Labour has called on the new Work and Pensions Secretary, Stephen Crabb MP, to reverse damaging cuts to Universal Credit and disability benefits.
Stephen Crabb has also been urged to “overhaul” sanctions and disability assessments, and abolish the hated bedroom tax.
Speaking ahead of Stephen Crabb’s first speech as Work and Pensions Secretary, Owen Smith MP, Labour’s Shadow Work and Pensions Secretary, said Mr Crabb has an opportunity “to turn the page on a disastrous period for the DWP”, which he says “has been defined by Tory callousness and incompetence”.
Owen Smith said he has “set out clear tests that Stephen Crabb must pass to show he has learnt the lessons from the past”.
Mr Smith added: “It’s ironic that the very day before his first major speech, cuts to Universal Credit are introduced that will in time take £1,600 a year form over two million low- and middle-paid working people.
“If he agrees with Labour that work should pay, then he must announce a U-turn on these cuts without delay.
“The cuts to Employment Support Allowance that will make half a million disabled people over £1,500 a year worse off are just as rotten as the Personal Independence Payment cuts and should also be reversed.
“The sanctions and disability assessment regimes require a complete overhaul.
“Stephen Crabb also needs to settle two long running injustices that have festered at the DWP. New proposals must urgently be brought forward to address the injustices for women born in the 1950s who are set to lose out as a result of the mishandled acceleration of the state pension age.
“Surely the time has come for the Government to finally listen to sense, hold their hands up for a damaging mistake and scrap the illegal and discriminatory Bedroom Tax.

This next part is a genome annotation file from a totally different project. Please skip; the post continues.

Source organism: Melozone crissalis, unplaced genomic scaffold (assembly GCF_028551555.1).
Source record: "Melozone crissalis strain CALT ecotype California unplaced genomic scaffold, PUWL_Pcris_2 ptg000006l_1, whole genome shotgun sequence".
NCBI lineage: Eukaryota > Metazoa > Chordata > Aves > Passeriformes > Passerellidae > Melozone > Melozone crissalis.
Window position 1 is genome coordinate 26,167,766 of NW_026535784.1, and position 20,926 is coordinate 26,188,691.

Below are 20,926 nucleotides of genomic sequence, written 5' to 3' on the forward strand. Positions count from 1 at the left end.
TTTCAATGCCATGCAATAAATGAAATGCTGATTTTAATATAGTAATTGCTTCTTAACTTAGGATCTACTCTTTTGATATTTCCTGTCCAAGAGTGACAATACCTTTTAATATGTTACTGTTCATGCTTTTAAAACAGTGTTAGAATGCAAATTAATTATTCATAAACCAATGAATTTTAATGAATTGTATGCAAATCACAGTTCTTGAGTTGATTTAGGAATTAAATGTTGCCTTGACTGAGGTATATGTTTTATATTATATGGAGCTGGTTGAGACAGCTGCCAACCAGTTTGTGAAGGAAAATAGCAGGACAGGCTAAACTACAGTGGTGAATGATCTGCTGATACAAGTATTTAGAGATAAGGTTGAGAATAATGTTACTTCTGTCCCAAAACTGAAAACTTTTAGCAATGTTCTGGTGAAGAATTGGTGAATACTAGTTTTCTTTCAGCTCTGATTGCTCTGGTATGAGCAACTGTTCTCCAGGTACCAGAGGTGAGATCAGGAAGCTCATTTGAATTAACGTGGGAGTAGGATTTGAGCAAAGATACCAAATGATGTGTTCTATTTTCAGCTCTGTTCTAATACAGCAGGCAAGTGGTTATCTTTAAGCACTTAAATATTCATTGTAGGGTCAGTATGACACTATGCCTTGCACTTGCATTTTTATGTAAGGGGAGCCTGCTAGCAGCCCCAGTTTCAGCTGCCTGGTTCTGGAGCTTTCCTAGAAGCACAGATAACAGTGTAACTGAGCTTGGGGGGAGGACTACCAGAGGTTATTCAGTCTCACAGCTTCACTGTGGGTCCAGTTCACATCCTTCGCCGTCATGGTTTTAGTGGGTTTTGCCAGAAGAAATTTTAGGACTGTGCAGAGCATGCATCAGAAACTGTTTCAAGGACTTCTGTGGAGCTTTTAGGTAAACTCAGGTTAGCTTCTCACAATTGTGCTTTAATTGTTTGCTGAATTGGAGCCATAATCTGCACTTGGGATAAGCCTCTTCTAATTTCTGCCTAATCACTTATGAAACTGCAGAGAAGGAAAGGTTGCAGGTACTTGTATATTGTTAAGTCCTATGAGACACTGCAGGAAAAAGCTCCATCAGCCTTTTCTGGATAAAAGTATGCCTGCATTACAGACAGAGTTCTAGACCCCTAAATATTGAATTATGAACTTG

“If the new Secretary of State fully commits to these actions, I will be happy to work with him to ensure that at long last we can start to unpick some of the damage caused by his predecessor.”
Stephen Crabb (pictured) will deliver his first speech as Work and Pensions Secretary on Tuesday, when he is expected to announce the Government will push ahead with Universal Credit.
It has also been reported that Mr Crabb may take action against private contractors responsible for “fitness for work” tests, after the Public Accounts Committee warned of “serious failings” with disability benefits assessments with “too many” failing to meet acceptable performance standards.
The cross-party committee also voiced concerns other whether the assessments offered value for money, finding “there has been no noticeable benefit for claimants or taxpayers”.
Disability campaigners fear Mr Crabb will continue where his predecessor left off and proceed with further cuts to Employment and Support Allowance, with some warning he may abolish the benefit in its current form and merge it into Universal Credit.
With so many rumours circulating in the media and on social networks, we’ll have to wait to hear Mr Crabb’s speech before it will be possible to ascertain for certain how he will approach his new role – and how this could affect vulnerable groups.